There are a few of reasons why I think the industry needs to re-evaluate its predominant mode of live performances. The first is that it adds no value to the artist’s brand or public image. You jump over the entire stage yelling your lyrics over music I already have on my iPod or in my car. It takes no craftsmanship to do that – the concert promoters might as well doll up some average Joe on the streets, slap sunshades on him, teach him the lyrics to your song and ask him to run all over the place, asking people to throw their hands up.

Secondly, in an industry where music is sounding increasingly homogenous, both lyrically and rhythmically, an artist does not differentiate himself from the others if he gives the exact same performance that everyone who gets on stage before of after him will give – yet this is what happens at most shows. The result is very few memorable performances, if any.

Thirdly, because of the hopelessly poor audio (shouting hoarsely and mostly out of sync over street-copy music) artists kill potential additional revenue streams from post-event marketing, such as DVDs and CDs.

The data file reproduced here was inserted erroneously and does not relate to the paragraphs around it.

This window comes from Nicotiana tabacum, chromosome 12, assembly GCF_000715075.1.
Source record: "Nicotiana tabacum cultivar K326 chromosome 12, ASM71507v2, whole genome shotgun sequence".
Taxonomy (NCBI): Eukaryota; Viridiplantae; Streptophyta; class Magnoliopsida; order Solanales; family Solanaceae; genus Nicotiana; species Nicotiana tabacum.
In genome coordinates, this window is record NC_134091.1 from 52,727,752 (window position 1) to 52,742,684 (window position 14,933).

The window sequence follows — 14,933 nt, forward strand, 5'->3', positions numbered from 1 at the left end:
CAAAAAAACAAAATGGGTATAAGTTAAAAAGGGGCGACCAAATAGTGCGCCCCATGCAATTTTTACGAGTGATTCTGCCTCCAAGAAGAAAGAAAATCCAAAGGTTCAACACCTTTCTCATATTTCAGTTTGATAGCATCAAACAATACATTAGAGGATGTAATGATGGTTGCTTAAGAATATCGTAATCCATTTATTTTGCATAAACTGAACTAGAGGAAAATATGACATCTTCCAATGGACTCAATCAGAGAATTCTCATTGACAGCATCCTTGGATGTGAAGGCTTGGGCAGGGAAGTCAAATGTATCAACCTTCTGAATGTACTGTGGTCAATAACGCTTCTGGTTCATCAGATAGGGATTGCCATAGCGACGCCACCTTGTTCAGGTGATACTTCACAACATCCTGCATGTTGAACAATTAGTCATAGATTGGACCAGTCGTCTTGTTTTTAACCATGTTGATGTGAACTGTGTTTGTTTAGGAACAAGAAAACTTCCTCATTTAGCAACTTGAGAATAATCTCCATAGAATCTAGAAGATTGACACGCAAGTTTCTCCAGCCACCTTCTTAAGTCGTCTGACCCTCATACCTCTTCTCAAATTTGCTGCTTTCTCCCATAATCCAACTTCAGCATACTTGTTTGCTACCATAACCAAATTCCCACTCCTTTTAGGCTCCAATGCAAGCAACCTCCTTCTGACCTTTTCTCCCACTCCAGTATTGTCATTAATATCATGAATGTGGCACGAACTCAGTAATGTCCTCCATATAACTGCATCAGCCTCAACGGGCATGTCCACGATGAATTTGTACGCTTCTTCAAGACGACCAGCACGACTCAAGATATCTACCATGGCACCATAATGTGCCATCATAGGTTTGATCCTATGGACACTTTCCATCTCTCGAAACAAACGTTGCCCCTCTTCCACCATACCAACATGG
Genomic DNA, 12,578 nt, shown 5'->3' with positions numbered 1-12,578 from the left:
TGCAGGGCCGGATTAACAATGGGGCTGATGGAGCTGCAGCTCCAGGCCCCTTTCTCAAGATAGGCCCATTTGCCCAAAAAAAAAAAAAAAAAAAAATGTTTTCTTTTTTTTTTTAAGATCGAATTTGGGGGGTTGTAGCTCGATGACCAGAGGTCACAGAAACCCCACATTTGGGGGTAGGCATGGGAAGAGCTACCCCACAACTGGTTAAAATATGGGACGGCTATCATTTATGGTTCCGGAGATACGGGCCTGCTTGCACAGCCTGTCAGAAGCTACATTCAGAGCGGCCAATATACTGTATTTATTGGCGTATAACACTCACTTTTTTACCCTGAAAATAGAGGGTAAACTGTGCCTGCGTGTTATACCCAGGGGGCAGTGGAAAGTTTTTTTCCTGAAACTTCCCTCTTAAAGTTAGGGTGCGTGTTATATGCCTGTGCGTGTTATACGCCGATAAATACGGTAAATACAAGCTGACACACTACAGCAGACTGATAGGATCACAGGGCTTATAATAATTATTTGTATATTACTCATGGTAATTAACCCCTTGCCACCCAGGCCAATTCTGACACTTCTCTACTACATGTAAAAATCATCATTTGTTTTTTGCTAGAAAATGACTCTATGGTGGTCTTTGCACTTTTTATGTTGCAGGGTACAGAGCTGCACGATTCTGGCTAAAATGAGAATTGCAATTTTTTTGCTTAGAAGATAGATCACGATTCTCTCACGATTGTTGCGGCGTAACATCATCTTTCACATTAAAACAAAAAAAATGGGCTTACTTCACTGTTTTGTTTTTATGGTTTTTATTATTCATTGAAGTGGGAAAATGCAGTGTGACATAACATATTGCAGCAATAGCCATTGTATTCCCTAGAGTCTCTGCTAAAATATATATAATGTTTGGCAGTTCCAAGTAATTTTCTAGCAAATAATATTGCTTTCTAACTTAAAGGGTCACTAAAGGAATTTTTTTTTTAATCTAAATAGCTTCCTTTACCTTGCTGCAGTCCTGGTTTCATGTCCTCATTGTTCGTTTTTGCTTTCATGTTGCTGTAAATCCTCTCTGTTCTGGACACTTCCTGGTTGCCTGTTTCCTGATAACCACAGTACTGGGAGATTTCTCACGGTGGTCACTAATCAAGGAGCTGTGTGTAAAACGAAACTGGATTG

Now, obviously, accompanying musicians and backing vocalists cost money and most labels and stars are struggling with very slim revenue margins. So, kudos artists who customarily perform with a band. My argument, however, is not that artists who cannot afford it break the bank hiring a band. In fact, many foreign artists, when they come here, perform over a CD. The difference is, the backing CDs of these foreign artists are stripped of lead vocals. So, for example, you didn’t hear either Joe or Maxi Priest singing over their own leads (at the MTN Corporate Elite Concert), even though neither came with a band. Secondly, these guys come with their own DJs, to segue the music properly and maybe even loop a few bars for the artist to ad lib over.

Most music is mixed and mastered with software these days, so I can’t imagine it being very hard to simply take out the lead vocal tracks and create a separate backing CD for live performances.

The industry deserves commendation for how far it has come. Music is mixed and videos are shot to the highest international standards, and our performers deserve credit for this. There is still some way to go with live performances however, and I urge the industry to take a closer look at this in 2014. I can’t believe I’m going to quote Donald Trump, but I heard him say this once in an interview a while back, talking about his success: Nobody wants a free lunch. Give them an unforgettable lunch and you can’t miss.